RE: I want one.
By Lerianis on 2/24/2010 3:10:04 PM , Rating: 2
Zero tolerance policies are stupid..... that's why anytime a student gets in trouble now under those policies, the PTA makes a BIG stink about it.... they are going for having those policies rescinded and SANE polices put into place.

RE: I want one.
By AmbroseAthan on 2/22/2010 10:34:11 AM , Rating: 2
RE: I want one.
By Reclaimer77 on 2/22/2010 10:37:58 AM , Rating: 1
Meah, the form factor is too big, and would block other USB ports in most applications.

RE: I want one.
By AstroCreep on 2/22/2010 11:06:15 AM , Rating: 2
If I were going for a novelty thumb drive, I'd go for the one shaped like a thumb.

RE: I want one.
By Aberforth on 2/22/2010 11:15:35 AM , Rating: 2
Really? Try carrying one to the airport (especially in your pant pocket)- you'll have an out of body experience for sure. How cool would it be if the same guy writea an article about it?

RE: I want one.
By axeman1957 on 2/22/2010 1:51:32 PM , Rating: 2
i will stick with my bottle opener thumb drive...

Can we please stop...
By redbone75 on 2/22/2010 3:45:37 PM , Rating: 3
...with the articles that start off sounding like term papers? I would think the readers of Dailytech don't need a primer on the security issues that viruses and malware present, nor do they need a primer on how information is moved from computer to computer by thumb drives. Just jump right into it. It's a blog. You're not in high school trying to pass English (or are your?). If you want an opening paragraph, try starting off with something witty or maybe describe some recent security issues the Pentagon has experienced. You have to admit that "One of the most common ways to move data from computer to computer..." is a bit droll.

RE: Can we please stop...
By Marlonsm on 2/22/2010 4:44:12 PM , Rating: 2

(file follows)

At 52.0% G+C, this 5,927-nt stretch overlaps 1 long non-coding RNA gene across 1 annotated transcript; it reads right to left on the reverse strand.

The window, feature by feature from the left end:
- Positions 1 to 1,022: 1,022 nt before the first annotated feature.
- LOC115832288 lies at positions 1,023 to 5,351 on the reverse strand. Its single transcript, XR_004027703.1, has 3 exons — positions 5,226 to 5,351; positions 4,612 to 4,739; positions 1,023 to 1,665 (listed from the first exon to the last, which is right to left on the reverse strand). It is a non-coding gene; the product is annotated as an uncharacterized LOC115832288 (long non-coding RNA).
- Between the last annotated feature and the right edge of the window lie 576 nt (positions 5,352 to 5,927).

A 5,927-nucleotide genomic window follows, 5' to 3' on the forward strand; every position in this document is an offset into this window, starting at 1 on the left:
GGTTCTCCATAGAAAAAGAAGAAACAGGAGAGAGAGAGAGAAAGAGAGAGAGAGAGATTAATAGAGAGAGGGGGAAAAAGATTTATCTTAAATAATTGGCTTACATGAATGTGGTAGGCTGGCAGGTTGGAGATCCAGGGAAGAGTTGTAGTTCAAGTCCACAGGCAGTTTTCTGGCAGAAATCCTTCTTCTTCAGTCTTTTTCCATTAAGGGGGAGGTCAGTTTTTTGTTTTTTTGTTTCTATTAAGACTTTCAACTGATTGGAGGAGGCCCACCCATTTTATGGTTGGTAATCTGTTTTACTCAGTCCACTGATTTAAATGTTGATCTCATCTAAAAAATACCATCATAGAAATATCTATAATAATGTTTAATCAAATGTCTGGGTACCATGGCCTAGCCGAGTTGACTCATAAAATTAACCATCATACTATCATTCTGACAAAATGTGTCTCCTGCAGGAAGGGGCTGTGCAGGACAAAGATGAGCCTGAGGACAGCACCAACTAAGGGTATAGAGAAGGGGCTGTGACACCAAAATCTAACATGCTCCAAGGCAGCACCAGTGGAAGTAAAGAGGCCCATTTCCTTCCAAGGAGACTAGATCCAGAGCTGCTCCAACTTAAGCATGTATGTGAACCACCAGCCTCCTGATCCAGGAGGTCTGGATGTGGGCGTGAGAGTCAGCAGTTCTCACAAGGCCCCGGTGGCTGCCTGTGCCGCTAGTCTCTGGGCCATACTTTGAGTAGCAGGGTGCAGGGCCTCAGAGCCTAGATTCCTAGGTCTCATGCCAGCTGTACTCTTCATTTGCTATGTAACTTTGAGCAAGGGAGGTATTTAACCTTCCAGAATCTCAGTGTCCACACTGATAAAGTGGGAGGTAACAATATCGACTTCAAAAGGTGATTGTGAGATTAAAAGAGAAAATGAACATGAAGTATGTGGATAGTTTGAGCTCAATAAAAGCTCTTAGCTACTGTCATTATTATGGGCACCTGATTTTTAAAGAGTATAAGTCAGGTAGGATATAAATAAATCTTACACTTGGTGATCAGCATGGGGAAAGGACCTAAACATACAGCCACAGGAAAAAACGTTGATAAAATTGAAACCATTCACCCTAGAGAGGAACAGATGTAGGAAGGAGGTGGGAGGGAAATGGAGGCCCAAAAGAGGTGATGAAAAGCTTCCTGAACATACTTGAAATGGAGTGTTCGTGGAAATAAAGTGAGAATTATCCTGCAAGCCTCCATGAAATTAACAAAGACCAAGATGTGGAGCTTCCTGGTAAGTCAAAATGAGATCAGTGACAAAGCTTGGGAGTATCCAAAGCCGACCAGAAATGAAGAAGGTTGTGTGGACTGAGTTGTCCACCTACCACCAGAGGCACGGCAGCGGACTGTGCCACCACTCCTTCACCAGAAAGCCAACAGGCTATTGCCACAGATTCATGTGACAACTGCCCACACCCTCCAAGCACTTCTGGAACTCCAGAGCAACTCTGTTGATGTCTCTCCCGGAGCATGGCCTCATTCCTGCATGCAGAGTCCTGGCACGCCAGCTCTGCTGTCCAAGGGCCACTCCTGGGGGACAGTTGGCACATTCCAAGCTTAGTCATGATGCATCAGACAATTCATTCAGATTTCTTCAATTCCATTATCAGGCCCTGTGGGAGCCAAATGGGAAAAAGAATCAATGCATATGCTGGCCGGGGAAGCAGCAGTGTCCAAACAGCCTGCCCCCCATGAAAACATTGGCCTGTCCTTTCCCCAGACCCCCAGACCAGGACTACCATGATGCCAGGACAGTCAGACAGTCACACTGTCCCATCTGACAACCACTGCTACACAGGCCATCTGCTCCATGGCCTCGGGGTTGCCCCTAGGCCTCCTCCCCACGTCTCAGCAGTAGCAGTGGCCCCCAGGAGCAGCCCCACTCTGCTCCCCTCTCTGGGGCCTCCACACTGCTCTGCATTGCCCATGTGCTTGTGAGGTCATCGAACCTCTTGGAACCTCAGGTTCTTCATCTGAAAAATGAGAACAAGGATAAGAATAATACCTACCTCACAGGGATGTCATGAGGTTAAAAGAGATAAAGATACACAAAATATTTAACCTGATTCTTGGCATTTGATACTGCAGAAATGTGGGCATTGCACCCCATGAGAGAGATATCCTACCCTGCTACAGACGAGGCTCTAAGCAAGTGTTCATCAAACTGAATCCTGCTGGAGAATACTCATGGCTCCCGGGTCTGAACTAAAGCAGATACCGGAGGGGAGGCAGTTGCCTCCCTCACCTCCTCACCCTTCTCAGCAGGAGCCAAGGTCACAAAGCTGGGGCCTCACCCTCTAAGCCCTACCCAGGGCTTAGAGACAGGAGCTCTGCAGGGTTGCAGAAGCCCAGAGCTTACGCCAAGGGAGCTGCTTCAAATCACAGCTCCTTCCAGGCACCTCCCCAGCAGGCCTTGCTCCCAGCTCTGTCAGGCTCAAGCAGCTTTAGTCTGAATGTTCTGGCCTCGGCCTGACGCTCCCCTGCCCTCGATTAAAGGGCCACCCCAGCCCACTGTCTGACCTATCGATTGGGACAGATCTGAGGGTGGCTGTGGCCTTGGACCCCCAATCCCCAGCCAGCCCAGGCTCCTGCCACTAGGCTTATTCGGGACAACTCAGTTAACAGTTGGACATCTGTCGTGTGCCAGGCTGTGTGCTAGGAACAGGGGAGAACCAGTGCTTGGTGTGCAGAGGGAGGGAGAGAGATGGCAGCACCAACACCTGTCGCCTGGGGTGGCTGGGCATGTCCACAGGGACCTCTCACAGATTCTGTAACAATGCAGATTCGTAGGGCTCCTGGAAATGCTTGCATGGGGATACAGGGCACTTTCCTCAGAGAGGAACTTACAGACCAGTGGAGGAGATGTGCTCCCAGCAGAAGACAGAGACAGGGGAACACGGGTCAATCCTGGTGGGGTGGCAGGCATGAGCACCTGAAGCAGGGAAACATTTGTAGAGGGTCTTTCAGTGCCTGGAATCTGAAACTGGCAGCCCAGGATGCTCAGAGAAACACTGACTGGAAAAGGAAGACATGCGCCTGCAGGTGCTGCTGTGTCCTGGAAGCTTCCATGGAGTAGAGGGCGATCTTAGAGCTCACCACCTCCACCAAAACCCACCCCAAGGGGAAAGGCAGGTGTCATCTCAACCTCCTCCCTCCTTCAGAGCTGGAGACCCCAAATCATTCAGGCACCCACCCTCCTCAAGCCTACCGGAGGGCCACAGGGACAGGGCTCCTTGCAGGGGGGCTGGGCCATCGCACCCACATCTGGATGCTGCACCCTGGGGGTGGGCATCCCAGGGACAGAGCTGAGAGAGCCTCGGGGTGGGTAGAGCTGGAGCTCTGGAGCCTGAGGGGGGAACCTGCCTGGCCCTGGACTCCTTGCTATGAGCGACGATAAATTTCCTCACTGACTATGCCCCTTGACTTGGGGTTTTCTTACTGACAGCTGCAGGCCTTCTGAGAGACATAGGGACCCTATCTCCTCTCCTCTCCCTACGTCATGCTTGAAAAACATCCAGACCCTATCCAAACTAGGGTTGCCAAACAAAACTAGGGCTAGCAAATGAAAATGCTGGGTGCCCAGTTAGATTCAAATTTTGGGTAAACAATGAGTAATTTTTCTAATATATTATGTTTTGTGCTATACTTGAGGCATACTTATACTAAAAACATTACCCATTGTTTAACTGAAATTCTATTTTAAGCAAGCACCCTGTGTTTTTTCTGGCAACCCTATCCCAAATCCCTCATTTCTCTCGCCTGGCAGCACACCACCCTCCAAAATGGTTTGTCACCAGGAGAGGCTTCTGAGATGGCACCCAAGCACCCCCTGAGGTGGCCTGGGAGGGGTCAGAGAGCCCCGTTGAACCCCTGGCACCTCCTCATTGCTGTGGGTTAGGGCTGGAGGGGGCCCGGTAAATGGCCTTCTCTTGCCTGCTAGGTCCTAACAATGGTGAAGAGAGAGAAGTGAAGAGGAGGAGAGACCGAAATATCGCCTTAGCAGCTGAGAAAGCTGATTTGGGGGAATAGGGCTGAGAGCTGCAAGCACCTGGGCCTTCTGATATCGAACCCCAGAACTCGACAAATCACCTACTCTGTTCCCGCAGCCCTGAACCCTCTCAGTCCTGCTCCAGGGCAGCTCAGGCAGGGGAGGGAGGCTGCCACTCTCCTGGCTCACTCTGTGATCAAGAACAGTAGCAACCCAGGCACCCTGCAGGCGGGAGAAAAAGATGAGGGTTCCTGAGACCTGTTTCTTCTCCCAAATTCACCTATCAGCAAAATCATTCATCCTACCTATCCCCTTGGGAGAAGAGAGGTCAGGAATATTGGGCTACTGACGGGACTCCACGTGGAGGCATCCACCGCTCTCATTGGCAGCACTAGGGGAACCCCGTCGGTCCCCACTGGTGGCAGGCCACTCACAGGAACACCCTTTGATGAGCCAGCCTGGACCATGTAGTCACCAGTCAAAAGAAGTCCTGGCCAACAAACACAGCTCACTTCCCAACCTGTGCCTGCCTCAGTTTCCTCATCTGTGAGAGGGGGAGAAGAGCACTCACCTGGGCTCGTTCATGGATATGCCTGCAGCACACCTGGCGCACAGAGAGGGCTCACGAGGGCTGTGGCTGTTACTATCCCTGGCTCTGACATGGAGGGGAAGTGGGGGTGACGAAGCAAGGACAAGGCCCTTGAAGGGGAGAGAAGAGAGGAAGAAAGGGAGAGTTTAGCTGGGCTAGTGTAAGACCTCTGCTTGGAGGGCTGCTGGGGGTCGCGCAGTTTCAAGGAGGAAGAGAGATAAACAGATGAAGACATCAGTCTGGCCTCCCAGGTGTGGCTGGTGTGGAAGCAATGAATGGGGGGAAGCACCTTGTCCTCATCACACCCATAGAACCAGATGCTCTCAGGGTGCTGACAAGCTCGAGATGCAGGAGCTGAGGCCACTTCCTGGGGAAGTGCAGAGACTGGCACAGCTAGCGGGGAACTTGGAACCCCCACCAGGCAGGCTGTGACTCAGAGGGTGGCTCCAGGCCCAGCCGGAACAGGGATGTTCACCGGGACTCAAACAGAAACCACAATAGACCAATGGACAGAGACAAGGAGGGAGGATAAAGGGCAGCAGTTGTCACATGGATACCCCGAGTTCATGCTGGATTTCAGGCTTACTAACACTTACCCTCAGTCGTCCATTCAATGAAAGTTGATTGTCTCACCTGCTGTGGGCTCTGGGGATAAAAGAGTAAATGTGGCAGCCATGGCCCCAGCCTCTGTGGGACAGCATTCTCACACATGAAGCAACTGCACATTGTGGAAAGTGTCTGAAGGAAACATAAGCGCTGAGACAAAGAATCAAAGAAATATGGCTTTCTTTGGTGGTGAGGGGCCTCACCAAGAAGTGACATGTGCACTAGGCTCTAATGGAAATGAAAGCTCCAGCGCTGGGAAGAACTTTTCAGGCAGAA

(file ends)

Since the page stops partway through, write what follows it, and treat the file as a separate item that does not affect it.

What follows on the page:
Without them the articles would be very short.
Some wouldn't get past the headline.

If you don't like that, just skip that part of the article.

RE: Can we please stop...
By redbone75 on 2/22/2010 6:25:17 PM , Rating: 2
It doesn't matter if it's short or long, just leave out the fluff. I'd rather a short post that's interesting than a long post that I have to scan through just to find what is actually being written about. Is it not the opening that's supposed to grab your attention? Also, it's a bit silly to say "just skip that part of the article" when the whole purpose is to read it. Which paragraph did you decide you'd begin with?

RE: Can we please stop...
By TSS on 2/23/2010 8:16:31 AM , Rating: 2
If the information presented is worth nothing, the article is short to begin with.

For this paticular instance it's even worth less then nothing, it's worth enough frustration for one of the readers to make a comment about it.

Might as well leave it out then.

Couldn't they just...
By Marlonsm on 2/22/2010 2:19:27 PM , Rating: 3
...disable autorun. (And encrypt the drives if they have important information)

Also, tell the employees not to click "YourPictures.exe"

RE: Couldn't they just...
By marvdmartian on 2/23/2010 9:03:28 AM , Rating: 2
They could. But that would make too much sense. Plus, government IT weenies have 10x worse attitude than any other ones out there, simply due to the extra (ridiculously excessive) security they put on their networks.

Which, by the way, did NOTHING to keep the network from becoming infected when some winner plugged their thumb drive with a virus on it, into their computer.

Yes, this all came about from ONE person. Now the only way you can download pictures from your camera is to plug it into a computer that is not connected to the network and will not be connected to it, download the pictures, then burn them to a blank cd. And it has to be done by your network administrator.

YEAH........ **sigh**

"We basically took a look at this situation and said, this is bullshit." -- Newegg Chief Legal Officer Lee Cheng's take on patent troll Soverain